6. Torana
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    Torana Contributing Member Contributor

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    Yes but idioms are way too over used these days. Scary thing is that there was course I was looking at a while back all about idioms......

    and yes the written art of literature is changing. You are pretty bad on msn at times you know.

    And I know exactly what you mean about the grammar thing. I am pretty bad with grammar. It is very tragic.
     
  7. Banzai
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    Banzai One-time Mod, but on the road to recovery Contributor

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    :eek: You aren't so innocent yourself :p
     
  8. Torana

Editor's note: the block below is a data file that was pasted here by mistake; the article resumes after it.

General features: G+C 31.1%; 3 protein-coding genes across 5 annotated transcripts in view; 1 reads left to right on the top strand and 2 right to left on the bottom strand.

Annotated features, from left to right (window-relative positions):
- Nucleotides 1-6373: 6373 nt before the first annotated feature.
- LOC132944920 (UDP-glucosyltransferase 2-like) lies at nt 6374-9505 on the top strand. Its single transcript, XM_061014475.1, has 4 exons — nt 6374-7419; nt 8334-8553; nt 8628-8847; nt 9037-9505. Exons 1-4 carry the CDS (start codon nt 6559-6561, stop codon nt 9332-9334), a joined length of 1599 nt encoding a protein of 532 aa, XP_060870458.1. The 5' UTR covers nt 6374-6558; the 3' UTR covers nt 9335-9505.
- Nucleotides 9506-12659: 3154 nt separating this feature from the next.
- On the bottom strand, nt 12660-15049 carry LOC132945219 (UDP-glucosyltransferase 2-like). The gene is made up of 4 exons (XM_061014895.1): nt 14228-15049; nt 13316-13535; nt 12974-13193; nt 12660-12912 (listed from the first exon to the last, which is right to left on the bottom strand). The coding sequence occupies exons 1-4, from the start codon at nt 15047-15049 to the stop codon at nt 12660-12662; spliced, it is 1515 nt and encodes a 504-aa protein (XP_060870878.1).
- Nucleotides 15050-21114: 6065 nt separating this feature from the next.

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    Torana Contributing Member Contributor

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    Yeah well.....I know :p I blame you for that!
     
  9. Pnin
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    Pnin Member

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    I cannot share your pessimistic views on this matter. Languages aren't static, they are formed by the people and are, because of exposure to different influences, always in a process of change. I myself am a non-native speaker of English, and what I've learnt and seen over the years is that dialects and any discrepanices from the "standard" English language are often considered to be somewhat inferior. I have never understood that, because I think that dialects enrich a language.

     
  10. Peter
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    Peter Member